Begin with broad terms that are related to your topic, such as “b2b marketing.” You can make your search more specific by adding subcategories such as “b2b lead generating” after that. Finally, include related categories such as “b2c SEO.” Look for more shows in the “you might also like” portions of your search results.

3) Search for podcasters who have done successful podcast tours

Other industry figures have likely embarked on podcast tours. That is excellent news! They’ve already done most of the legwork for you when it comes to locating good podcasts to reach out to. Enter their names into each podcast search engine to find more shows that didn’t appear in your category and subcategory searches.

4) Search Amazon author pages 

Authors do book tours all the time, and they were actually the first group of people to see the value of this promotional format. For this reason, you can learn a lot from what authors have done to promote their books. Many authors actually have podcasts of their own where you can study what they do to see what they do well.

Step 2: Organizing and targeting shows and hosts

1) Pick your target shows and build a spreadsheet 

Depending on the industry you’re in, you could have anywhere between 25 and 50 programs to pitch at this time.

If you’re new to your field, it is recommended to start with the simplest podcasts and work your way up. Each of those shows should be highlighted in green, and you should learn everything you can about them.

2) Listen to 1 to 2 episodes of each target show 

If you begin your research by listening to the podcasts you’re interested in, then you can save a lot of time and work. Press play on an episode from each of your target shows that is at least marginally connected to your topic. This can give you an idea of how to structure your own content as well as how to connect with the show hosts if you’re pitching them.

Pay attention to the following:

  • The show’s structure
  • What guests are invited
  • The tone of the conversation
  • Typical questions
  • Are there any specific sections?
  • The most likely target audience

3) Study show ratings and reviews

While planning a podcast tour schedule, there is no easy way to get reliable podcast listenership information. If you wanted to advertise on a show, you might ask the host for the stats during the negotiations. However, you shouldn’t use this strategy for a podcast tour – especially if you’re still starting out and attempting to gain traction in the industry,

We recommend using ratings and reviews to give you an idea of the engagement and impact that each show you’re considering has. Use major podcast search engines such as Apple and Spotify to look for at least ten ratings and reviews. It’s not much, but it’s enough to show that the show has at least some type of audience to work with.

Step 3: Pitching your podcast tour 

1) Make a tracking spreadsheet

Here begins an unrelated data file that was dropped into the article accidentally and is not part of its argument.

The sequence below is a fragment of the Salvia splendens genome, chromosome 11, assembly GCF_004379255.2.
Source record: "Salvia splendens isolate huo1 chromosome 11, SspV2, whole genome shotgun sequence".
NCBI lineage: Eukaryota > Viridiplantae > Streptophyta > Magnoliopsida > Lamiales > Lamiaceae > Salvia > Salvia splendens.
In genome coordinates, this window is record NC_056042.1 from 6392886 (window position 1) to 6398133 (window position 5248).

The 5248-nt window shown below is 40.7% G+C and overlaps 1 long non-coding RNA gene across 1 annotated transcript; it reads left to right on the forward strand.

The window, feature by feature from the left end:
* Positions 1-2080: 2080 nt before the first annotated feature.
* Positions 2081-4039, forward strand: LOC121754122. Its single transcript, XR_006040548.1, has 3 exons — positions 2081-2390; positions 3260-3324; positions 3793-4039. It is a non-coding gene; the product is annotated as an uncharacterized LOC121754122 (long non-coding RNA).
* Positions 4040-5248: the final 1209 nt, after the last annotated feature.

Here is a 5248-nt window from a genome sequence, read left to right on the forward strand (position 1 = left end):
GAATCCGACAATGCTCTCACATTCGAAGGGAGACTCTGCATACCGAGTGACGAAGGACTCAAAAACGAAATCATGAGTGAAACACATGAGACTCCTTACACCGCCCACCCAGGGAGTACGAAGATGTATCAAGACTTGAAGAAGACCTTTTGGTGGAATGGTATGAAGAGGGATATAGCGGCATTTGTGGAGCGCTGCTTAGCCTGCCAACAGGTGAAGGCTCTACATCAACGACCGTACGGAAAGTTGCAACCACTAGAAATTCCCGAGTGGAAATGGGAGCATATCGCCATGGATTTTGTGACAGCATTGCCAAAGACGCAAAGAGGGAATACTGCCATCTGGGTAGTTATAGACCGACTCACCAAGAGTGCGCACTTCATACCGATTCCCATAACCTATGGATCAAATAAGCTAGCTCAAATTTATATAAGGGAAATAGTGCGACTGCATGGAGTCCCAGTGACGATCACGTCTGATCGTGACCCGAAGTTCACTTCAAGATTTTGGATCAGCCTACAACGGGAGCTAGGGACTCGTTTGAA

This spreadsheet can help you keep track of all the promotional activities you carry out during your podcast tour. Be sure to include the podcast’s title, theme, host information, a list of pitches sent, a list of responses received, and a section for any other pertinent remarks.

2) Pitch each host in multiple formats 

Just like any other person, podcast hosts are incredibly busy and distracted. For this reason, it’s a good idea to reach out to them via multiple channels. If you’re providing value to their audience, they’ll be grateful you went to such lengths to contact them. Don’t make the mistake of thinking that only one email will suffice. Assuming a podcast host has a string of interviews to conduct outside the office on the week when you’re reaching out, then a more direct avenue like a Twitter or Instagram DM might be more effective.

When using email, use the typical three-step procedure:

  • Send the original email, followed by two follow-up emails spaced three days apart and then seven days apart.
  • Keep your email succinct and scannable (under 400 words with short paragraphs and bullet points). Include a one-page CV demonstrating your expertise on the proposed topic.
  • By transforming the text to video or audio, you may personalize it while also demonstrating technical proficiency.

With LinkedIn, Instagram, and Twitter:

  • Send them a direct message along with a connection or follow request.
  • Send one more direct message if they don’t react within 24-48 hours.

It’s worth noting that if you’ve been actively participating with and giving value to their content for a long time (at least 2-4 weeks before pitching), your response rates will skyrocket. If you have common interests in the sector, your conversations should flow naturally.

3) Develop an engaging story angle 

Above all, use your pitch to make it obvious how and why you will add value to the audience of the podcast host who you’re pitching.

How to do this:

  1. Start with the first 1-2 episodes you listened to. Use this content to identify the host’s style as well as what makes them tick.
  2. Look through the show’s previous episodes to see what else has been covered. An overview of the entire podcast will also give you a good idea of the best way to approach each podcast host.
  3. If your content crosses any lines, admit this and explain how you’ll improve the issue and contribute more to the discourse.